|My cheap mini-greenhouse after two winters' use|
I picked lettuce from the mini-greenhouse every month during the 2011-2012 winter—one of the warmest on record here in central Maryland, where the lowest temperature recorded on our electronic thermometer was 18°F. Frost often formed on the condensation on the inside of the box, but there was enough warmth from soil and sun for the lettuce in the box to live and grow.
|Last harvest: Green Ice and Red Velvet lettuce|
But temperatures recently changed and became springlike, topping out in the low 70s on January 30. Ice drops on the inside of the mini-greenhouse became liquid again. It was time to see how the Green Ice and Red Velvet had fared during the deep freeze.
All three plants were alive but frost damaged. The crown of the Green Ice plant looked freezer burned, and the outer leaves looked, well, like green slush. Outer leaves of the two small Red Velvet plants were limp. Optimistic I proclaimed, “Alive!” Pessimistic I replied, “But not edible.”
|Jeanine S.'s even simpler mini-greenhouse,|
bottom of a storage container turned upside down
“I harvested lettuce at Thanksgiving, Christmas, and again in January during Winter 2011-2012,” she explained. “This year I harvested through Christmas, but most of what was left after last week’s deep freeze has been badly ‘freezer burned.’ Some it may pull through, but it will probably taste bitter. My mini-greenhouse worked well with arugula, Butter Crunch, Deer’s Tongue, Red Sails, and Ithaca, as well as a ‘mixed’ variety.”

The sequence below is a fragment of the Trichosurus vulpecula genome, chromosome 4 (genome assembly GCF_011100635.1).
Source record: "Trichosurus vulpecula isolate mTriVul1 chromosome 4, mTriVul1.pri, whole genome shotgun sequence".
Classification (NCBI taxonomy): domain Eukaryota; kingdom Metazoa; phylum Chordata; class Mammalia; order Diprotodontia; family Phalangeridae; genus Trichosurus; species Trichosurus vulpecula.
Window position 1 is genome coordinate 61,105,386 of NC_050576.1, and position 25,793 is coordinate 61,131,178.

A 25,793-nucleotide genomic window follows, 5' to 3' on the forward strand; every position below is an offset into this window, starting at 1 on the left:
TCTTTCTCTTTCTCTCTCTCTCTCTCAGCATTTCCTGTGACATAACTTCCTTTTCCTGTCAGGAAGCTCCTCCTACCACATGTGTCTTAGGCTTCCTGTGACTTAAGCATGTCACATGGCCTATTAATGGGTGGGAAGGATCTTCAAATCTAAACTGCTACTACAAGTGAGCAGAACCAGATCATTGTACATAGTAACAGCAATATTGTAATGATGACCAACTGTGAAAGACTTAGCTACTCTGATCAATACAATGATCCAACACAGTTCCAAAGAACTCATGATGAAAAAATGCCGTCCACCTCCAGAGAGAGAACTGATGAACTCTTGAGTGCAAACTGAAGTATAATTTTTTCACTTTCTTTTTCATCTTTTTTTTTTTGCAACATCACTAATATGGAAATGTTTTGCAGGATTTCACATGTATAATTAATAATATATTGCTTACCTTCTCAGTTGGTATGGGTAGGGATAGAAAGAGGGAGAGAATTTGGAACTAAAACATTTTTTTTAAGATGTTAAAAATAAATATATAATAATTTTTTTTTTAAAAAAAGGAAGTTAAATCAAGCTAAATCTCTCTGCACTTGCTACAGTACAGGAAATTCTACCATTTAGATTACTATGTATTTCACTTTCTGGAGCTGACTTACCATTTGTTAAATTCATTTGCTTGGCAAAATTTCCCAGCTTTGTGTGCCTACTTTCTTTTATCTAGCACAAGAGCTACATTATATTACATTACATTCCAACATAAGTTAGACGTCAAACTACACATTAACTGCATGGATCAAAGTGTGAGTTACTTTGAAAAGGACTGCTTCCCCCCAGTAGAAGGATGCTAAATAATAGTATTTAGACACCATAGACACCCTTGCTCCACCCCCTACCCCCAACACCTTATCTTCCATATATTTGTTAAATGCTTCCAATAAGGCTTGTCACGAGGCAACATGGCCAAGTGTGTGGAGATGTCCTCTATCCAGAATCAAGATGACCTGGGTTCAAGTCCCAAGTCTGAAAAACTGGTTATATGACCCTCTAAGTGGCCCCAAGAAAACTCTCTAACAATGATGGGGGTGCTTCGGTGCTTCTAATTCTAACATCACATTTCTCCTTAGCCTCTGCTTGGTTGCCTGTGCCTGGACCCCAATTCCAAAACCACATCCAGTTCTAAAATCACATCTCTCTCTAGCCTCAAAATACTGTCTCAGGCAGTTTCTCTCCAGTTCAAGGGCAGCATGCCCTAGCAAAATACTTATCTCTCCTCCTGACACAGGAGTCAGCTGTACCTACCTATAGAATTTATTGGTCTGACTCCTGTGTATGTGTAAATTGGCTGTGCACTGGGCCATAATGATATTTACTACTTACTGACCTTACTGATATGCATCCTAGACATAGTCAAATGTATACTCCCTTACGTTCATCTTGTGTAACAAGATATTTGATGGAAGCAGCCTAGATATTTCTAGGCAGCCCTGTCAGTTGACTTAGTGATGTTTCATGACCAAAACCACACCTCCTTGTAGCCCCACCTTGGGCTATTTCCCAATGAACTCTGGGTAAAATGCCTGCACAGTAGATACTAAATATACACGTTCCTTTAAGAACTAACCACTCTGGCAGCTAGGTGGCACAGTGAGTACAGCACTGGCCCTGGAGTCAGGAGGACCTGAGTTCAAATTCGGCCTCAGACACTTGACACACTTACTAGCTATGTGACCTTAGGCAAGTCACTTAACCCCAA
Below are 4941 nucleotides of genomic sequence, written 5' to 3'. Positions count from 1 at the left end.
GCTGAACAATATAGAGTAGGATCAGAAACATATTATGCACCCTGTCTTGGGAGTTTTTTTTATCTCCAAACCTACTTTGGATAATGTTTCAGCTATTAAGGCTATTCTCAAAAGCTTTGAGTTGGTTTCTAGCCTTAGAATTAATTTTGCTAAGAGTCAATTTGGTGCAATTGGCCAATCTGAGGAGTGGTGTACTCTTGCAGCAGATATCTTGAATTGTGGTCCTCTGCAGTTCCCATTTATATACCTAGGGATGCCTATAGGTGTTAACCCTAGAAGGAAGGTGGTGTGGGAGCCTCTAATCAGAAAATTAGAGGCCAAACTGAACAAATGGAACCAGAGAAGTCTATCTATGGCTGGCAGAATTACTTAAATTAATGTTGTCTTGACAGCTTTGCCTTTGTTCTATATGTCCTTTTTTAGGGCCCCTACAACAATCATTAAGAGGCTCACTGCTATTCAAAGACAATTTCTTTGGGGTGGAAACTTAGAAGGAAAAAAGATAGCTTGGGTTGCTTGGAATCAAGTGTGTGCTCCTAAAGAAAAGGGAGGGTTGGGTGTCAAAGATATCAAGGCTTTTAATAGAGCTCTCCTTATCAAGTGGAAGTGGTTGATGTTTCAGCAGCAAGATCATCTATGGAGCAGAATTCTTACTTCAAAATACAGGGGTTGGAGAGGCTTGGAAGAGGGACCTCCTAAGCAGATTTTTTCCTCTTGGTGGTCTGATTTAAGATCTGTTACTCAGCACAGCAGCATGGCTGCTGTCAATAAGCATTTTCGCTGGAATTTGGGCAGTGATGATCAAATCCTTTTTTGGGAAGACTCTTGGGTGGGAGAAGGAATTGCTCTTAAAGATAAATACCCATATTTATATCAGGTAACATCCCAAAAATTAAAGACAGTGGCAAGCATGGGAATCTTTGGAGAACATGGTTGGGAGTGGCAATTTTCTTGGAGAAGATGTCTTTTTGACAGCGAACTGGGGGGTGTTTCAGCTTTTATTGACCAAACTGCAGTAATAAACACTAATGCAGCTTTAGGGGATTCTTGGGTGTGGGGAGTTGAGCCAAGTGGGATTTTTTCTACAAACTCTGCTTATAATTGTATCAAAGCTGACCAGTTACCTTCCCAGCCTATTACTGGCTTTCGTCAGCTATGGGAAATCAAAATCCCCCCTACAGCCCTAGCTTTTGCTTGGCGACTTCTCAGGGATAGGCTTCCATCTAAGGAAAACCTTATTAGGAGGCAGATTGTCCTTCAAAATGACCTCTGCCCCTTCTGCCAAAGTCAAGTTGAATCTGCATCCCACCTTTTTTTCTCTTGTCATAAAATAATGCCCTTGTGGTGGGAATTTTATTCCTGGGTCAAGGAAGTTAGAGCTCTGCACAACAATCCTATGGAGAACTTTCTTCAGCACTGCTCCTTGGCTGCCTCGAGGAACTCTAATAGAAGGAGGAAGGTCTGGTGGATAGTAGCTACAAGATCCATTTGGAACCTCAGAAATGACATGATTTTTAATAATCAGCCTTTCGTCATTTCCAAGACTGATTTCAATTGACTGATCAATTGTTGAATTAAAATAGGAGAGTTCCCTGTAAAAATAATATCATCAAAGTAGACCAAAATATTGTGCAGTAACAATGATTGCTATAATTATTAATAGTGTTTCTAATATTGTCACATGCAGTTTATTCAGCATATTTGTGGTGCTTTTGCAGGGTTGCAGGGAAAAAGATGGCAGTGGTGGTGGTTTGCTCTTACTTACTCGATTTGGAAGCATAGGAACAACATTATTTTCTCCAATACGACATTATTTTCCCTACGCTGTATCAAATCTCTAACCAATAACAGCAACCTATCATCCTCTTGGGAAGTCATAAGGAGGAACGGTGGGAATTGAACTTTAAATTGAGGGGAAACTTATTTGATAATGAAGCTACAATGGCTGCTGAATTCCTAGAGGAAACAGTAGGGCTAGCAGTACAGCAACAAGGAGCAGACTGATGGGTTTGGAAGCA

What have I learned from these mini-greenhouse experiments?
First, simple protection is enough to extend the harvest season of so-called “cool weather” crops, such as lettuce. The mini-greenhouses provide enough protection for lettuce to survive down to 18°F, but somwhere between that temperature and 11°F, the freeze severely damages the lettuce.
Second, time and weather have taken their toll on the cheap, plastic storage box that I’ve used as the mini-greenhouse. I’ve had to reinforce slowly cracking corners with duct tape. I probably will try to use the box again next spring, but at some point I expect a corner to break off and I’ll add the mini-greenhouse to our recycling bin. At $13.67, though, the mini-greenhouse didn’t break our budget—and provided us monthly lettuce harvests over nearly two winters.
Why don’t you create your own mini-greenhouse late next month as the weather begins to warm and plant an early crop of spring lettuce—or next October when early frost threatens?
Nothing ventured, nothing learned, nothing harvested. Let the fun begin.
If you want to read more about my mini-greenhouse experiment, click on the links to some of my earlier postings: Experiment begins, September 2011. Early tips, January 2012. Cutting lettuce, March 2012.